What’s behind Democrats’ shrinking Senate odds?
Republicans’ chances of keeping the Senate are up to about a 4 in 5 (79 percent), according to the “Classic” version of the FiveThirtyEight forecast. Republicans have always been favored to hold the Senate, but that’s nevertheless a meaningful improvement from recent weeks, when their odds were generally hovering between 2 in 3 (67 percent) and 7 in 10 (70 percent) instead.
This means Republicans have left what you might call the “Hillary Clinton zone” – the name I mentally assign to 70-ish percent chances where you’re only a normal-sized polling error away from losing the election. Less snarkily, Republicans have escaped a situation where Democrats could win the Senate merely by winning all the toss-up races. Instead, Democrats would have to win at least one of the four races – North Dakota, Tennessee, Texas and the Mississippi special election – that our model currently rates as “lean Republican” or “likely Republican.” to have a mathematical shot at the Senate. So, while it’s crucial to remember that a 4 in 5 chance is a long way from 100 percent, the GOP is in a pretty good position.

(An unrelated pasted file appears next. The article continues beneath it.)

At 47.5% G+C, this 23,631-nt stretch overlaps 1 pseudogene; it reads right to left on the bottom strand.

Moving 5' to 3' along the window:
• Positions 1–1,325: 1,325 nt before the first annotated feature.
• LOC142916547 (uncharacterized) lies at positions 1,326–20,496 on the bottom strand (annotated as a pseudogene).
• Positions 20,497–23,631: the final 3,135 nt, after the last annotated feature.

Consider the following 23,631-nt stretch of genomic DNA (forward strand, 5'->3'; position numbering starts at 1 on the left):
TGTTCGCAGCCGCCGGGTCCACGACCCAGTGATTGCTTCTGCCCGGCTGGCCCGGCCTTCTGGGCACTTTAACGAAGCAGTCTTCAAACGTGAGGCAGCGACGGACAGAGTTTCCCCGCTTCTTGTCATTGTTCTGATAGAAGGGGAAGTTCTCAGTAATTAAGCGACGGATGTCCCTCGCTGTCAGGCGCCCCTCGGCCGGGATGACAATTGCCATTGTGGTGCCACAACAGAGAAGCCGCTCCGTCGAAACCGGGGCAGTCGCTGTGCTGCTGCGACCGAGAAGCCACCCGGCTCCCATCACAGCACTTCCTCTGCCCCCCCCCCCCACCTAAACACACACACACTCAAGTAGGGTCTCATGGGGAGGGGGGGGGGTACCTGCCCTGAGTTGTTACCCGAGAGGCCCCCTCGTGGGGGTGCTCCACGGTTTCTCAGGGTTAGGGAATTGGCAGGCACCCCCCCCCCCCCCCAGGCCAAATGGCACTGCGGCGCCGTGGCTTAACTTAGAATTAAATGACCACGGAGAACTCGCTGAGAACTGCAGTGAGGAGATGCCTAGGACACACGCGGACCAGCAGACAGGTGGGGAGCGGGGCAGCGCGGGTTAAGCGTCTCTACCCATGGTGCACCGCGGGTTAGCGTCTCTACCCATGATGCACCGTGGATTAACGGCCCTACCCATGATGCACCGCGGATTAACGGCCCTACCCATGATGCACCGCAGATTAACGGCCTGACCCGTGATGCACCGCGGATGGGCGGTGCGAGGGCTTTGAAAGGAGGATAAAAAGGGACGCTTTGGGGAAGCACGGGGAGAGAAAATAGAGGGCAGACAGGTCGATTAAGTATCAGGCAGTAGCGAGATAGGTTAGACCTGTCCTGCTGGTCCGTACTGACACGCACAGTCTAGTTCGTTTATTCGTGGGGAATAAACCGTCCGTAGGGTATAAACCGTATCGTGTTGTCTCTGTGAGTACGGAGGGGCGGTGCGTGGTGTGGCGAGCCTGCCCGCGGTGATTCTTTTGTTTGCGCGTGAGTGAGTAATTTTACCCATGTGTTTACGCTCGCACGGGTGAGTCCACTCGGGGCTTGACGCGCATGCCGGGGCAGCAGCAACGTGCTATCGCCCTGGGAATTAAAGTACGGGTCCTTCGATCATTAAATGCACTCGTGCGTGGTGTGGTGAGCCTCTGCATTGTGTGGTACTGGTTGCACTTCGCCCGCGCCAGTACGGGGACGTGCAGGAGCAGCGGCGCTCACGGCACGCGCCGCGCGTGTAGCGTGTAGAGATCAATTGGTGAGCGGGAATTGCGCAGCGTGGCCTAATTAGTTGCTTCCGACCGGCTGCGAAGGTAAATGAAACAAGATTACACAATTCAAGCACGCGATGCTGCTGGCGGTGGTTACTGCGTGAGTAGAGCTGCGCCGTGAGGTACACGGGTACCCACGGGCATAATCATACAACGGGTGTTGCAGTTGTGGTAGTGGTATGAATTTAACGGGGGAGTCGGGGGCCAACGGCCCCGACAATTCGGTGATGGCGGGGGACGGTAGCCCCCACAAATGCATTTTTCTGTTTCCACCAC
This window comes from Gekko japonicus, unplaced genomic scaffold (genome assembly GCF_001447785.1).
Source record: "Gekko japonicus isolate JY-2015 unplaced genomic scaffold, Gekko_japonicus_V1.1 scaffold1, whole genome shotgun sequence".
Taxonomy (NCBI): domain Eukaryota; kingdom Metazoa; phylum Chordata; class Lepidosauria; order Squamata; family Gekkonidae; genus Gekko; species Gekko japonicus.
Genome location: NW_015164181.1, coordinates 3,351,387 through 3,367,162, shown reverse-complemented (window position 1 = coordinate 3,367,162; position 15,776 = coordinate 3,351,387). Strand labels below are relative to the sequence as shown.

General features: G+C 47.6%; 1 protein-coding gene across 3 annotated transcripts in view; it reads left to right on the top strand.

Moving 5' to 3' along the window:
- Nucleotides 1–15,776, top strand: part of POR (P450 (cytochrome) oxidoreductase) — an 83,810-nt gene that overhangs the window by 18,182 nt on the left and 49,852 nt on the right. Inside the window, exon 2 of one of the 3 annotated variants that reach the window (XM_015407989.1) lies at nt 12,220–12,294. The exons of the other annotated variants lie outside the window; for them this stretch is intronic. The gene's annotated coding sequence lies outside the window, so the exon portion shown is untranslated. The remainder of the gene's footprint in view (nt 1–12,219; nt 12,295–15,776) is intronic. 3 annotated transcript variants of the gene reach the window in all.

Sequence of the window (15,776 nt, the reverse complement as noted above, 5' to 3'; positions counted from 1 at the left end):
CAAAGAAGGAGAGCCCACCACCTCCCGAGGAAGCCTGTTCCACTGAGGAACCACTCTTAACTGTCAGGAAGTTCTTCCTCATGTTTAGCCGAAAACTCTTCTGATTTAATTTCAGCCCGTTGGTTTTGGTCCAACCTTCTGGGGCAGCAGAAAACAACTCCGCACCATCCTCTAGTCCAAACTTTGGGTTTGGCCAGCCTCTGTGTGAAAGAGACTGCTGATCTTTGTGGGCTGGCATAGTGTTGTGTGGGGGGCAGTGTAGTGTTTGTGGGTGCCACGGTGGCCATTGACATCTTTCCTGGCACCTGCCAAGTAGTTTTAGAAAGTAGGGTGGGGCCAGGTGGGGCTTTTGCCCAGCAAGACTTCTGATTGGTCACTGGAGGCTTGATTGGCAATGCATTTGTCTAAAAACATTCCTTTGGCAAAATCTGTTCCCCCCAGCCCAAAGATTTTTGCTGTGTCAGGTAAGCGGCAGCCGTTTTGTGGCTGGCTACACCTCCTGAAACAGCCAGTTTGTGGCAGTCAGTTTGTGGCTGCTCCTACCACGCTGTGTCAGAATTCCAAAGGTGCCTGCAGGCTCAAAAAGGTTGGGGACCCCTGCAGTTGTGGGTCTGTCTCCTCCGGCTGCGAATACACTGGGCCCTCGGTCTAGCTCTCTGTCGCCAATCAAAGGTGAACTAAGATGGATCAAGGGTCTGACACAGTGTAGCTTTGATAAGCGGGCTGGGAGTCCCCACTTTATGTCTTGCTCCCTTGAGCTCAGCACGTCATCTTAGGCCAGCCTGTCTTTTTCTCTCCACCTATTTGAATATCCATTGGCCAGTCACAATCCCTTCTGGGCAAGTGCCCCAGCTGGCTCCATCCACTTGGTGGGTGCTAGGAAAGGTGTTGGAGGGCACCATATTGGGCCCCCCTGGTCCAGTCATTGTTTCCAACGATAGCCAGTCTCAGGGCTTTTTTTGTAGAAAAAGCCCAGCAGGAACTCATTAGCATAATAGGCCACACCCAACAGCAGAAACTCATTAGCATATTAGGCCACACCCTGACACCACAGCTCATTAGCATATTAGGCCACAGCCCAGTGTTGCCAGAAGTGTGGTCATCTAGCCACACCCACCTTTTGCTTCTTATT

Rather than get too philosophical, however, let’s pose a more specific question: Is the GOP’s improved position in the Senate because of just one or two races? Or a certain type of race? (For instance, races in red states?) Or is it more broad-based?